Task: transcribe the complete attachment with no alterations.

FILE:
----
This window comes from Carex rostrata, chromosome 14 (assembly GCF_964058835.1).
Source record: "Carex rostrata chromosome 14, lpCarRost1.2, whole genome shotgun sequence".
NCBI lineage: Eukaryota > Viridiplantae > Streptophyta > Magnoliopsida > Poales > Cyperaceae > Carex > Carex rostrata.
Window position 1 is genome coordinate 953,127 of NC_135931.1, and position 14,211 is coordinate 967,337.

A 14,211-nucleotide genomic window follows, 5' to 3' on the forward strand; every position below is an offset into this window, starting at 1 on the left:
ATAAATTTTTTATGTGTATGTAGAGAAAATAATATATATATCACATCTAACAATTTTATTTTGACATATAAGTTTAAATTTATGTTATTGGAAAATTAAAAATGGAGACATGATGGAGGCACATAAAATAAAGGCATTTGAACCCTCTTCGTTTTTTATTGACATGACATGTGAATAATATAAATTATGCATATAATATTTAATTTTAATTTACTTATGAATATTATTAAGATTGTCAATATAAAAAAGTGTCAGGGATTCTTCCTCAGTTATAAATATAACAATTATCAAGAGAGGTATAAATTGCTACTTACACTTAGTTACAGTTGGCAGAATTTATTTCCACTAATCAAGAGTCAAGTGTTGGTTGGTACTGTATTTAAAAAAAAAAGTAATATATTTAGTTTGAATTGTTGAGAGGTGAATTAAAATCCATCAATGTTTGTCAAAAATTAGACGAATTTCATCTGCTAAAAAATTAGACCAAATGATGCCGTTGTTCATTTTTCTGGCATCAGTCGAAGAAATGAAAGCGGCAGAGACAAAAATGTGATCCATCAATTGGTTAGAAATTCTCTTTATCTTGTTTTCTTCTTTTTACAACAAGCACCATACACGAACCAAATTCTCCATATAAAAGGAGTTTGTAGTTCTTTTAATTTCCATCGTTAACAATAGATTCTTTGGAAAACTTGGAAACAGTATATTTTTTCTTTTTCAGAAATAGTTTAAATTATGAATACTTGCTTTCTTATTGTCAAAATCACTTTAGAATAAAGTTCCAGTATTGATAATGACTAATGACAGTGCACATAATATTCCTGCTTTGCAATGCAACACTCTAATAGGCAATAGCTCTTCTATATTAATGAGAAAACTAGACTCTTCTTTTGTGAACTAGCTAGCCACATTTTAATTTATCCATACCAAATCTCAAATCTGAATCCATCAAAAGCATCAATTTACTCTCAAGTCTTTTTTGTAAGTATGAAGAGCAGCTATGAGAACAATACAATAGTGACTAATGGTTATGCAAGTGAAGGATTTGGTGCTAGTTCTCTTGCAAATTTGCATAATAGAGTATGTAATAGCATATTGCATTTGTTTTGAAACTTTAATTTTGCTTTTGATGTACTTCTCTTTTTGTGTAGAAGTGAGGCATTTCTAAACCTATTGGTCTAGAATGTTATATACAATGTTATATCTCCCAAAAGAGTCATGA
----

This window comes from Carex rostrata, chromosome 14 (assembly GCF_964058835.1).
Source record: "Carex rostrata chromosome 14, lpCarRost1.2, whole genome shotgun sequence".
NCBI lineage: Eukaryota > Viridiplantae > Streptophyta > Magnoliopsida > Poales > Cyperaceae > Carex > Carex rostrata.
Window position 1 is genome coordinate 953,127 of NC_135931.1, and position 14,211 is coordinate 967,337.

A 14,211-nucleotide genomic window follows, 5' to 3' on the forward strand; every position below is an offset into this window, starting at 1 on the left:
ATAAATTTTTTATGTGTATGTAGAGAAAATAATATATATATCACATCTAACAATTTTATTTTGACATATAAGTTTAAATTTATGTTATTGGAAAATTAAAAATGGAGACATGATGGAGGCACATAAAATAAAGGCATTTGAACCCTCTTCGTTTTTTATTGACATGACATGTGAATAATATAAATTATGCATATAATATTTAATTTTAATTTACTTATGAATATTATTAAGATTGTCAATATAAAAAAGTGTCAGGGATTCTTCCTCAGTTATAAATATAACAATTATCAAGAGAGGTATAAATTGCTACTTACACTTAGTTACAGTTGGCAGAATTTATTTCCACTAATCAAGAGTCAAGTGTTGGTTGGTACTGTATTTAAAAAAAAAAGTAATATATTTAGTTTGAATTGTTGAGAGGTGAATTAAAATCCATCAATGTTTGTCAAAAATTAGACGAATTTCATCTGCTAAAAAATTAGACCAAATGATGCCGTTGTTCATTTTTCTGGCATCAGTCGAAGAAATGAAAGCGGCAGAGACAAAAATGTGATCCATCAATTGGTTAGAAATTCTCTTTATCTTGTTTTCTTCTTTTTACAACAAGCACCATACACGAACCAAATTCTCCATATAAAAGGAGTTTGTAGTTCTTTTAATTTCCATCGTTAACAATAGATTCTTTGGAAAACTTGGAAACAGTATATTTTTTCTTTTTCAGAAATAGTTTAAATTATGAATACTTGCTTTCTTATTGTCAAAATCACTTTAGAATAAAGTTCCAGTATTGATAATGACTAATGACAGTGCACATAATATTCCTGCTTTGCAATGCAACACTCTAATAGGCAATAGCTCTTCTATATTAATGAGAAAACTAGACTCTTCTTTTGTGAACTAGCTAGCCACATTTTAATTTATCCATACCAAATCTCAAATCTGAATCCATCAAAAGCATCAATTTACTCTCAAGTCTTTTTTGTAAGTATGAAGAGCAGCTATGAGAACAATACAATAGTGACTAATGGTTATGCAAGTGAAGGATTTGGTGCTAGTTCTCTTGCAAATTTGCATAATAGAGTATGTAATAGCATATTGCATTTGTTTTGAAACTTTAATTTTGCTTTTGATGTACTTCTCTTTTTGTGTAGAAGTGAGGCATTTCTAAACCTATTGGTCTAGAATGTTATATACAATGTTATATCTCCCAAAAGAGTCATGA